See Mercury at its Greatest Elongation

A limb mosaic of the planet Mercury as seen from MESSENGER’s Wide Angle Camera & Dual Imaging System. (Credit: NASA/Johns Hopkins University/Applied Physics Laboratory/Carnegie Institution of Washington).

A limb mosaic of the planet Mercury as seen from MESSENGER’s Wide Angle Camera & Dual Imaging System. (Credit: NASA/Johns Hopkins University/Applied Physics Laboratory/Carnegie Institution of Washington).


A fine apparition of the planet Mercury graces the dawn skies this week, leading up to its greatest elongation from the Sun for 2013.

It seems that nearly every appearance of the planet Mercury is touted as the “best” these days. Such was the case with the inner-most world’s dusk showing early last month. Truth is, all elongations of Mercury (and Venus, for that matter) are not created equal, and visibility of each apparition isn’t the same for observers worldwide. We’ll show you why.

Mercury orbits the Sun once every 88 days. With an orbit interior to our own, it never strays far from the Sun in the sky and thus can only appear low in the dawn or dusk. Its orbit is also elliptical, with an eccentricity of 0.206, the greatest of any planet in our solar system. This means that greatest elongations can vary considerably, from 17.9° away from the Sun in the sky near perihelion of the planet to 28.7° near aphelion. And although reaching greatest elongation near aphelion means the tiny world is above the muck of the horizon, it also means it’s also intrinsically a bit fainter; Mercury can vary in brightness from magnitude -0.2 at a perihelic-elongation to half a magnitude fainter at +0.3 for an aphelic-elongation.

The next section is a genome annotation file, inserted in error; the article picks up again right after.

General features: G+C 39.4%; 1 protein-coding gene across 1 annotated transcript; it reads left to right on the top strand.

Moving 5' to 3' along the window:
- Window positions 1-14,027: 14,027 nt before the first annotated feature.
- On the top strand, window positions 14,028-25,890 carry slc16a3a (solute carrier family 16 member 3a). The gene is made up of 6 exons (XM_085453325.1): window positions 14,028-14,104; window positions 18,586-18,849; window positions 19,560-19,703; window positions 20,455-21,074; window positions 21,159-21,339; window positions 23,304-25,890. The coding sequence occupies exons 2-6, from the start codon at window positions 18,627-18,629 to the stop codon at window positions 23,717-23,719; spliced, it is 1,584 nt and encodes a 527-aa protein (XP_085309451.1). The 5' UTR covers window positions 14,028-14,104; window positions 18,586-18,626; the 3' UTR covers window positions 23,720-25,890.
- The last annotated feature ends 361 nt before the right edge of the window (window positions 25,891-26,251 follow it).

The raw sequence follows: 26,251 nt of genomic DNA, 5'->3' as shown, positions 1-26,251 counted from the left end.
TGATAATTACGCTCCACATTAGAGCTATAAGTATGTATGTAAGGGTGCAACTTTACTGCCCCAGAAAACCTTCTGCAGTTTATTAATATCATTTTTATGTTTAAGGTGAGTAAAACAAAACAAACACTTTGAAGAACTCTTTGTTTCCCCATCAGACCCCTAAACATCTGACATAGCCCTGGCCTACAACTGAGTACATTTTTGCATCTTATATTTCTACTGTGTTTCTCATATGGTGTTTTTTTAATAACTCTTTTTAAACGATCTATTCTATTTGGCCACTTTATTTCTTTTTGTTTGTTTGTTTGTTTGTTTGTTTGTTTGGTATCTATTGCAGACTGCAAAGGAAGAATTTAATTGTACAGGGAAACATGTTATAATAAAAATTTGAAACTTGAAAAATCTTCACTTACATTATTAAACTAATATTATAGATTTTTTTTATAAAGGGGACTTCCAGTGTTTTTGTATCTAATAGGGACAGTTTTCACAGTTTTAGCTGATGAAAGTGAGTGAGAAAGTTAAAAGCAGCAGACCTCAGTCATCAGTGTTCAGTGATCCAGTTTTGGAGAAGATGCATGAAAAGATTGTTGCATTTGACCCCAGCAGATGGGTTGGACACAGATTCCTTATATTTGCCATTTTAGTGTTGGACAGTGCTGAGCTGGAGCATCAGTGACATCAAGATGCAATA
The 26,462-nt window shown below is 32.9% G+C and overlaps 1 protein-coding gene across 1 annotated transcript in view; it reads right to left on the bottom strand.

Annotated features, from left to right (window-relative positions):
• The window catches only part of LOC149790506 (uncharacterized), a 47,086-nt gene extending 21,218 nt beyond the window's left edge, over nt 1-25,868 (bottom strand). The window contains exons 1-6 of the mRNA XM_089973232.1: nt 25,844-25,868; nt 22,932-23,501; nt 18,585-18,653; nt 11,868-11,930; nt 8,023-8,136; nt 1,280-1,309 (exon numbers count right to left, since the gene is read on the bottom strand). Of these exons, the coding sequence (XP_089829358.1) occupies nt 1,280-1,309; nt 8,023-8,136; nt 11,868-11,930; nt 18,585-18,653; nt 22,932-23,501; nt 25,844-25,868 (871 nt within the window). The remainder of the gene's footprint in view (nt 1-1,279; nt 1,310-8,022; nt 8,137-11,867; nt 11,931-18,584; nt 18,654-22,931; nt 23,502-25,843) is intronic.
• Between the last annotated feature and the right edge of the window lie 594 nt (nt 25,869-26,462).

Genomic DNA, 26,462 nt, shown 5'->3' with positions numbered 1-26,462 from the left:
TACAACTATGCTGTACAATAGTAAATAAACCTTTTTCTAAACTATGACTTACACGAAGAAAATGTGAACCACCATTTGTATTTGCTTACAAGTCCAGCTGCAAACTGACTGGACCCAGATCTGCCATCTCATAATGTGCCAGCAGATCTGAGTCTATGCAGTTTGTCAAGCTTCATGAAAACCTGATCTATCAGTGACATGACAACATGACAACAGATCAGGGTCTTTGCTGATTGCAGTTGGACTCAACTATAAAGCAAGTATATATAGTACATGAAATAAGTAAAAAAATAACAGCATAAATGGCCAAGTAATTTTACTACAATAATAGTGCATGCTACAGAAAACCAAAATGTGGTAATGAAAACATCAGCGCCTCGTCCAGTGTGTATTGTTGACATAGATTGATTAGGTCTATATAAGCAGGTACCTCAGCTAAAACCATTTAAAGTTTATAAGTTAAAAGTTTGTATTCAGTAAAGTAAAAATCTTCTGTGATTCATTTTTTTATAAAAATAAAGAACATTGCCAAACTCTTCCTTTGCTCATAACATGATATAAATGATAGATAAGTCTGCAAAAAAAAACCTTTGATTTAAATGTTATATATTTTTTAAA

A comparison of elongations of Mercury as seen from the Earth at perihelion versus aphelion. (Created by David Dickinson).


But there’s more. Compounding this situation is the angle of the ecliptic, or the imaginary plane of the orbit of the Earth. Near the March equinox the ecliptic rides high in the dusk to the west and low in the dawn to the east for northern hemisphere observers. In the southern hemisphere, the reverse is true. It’s a strange sight for a northerner to head “Down Under” and watch the Sun rise in the east, transit to the north and set to the west!


The path of Mercury looking east ~45 minutes prior to sunrise from latitude 30 degrees north from March 26th through April 30th, (Created by David Dickinson using Starry Night).


Thus what may be a terrible apparition of Mercury for one hemisphere may be a grand one for another, as is the case this week. Yes, northern observers can catch the fleeting world, if they know exactly where to look for it. For observers based at longitude 40° north, Mercury will never peak above an altitude of 10° in the dawn sky. Observers based near 35° south will however see the planet reach its maximum possible elevation of over 25° degrees above the horizon.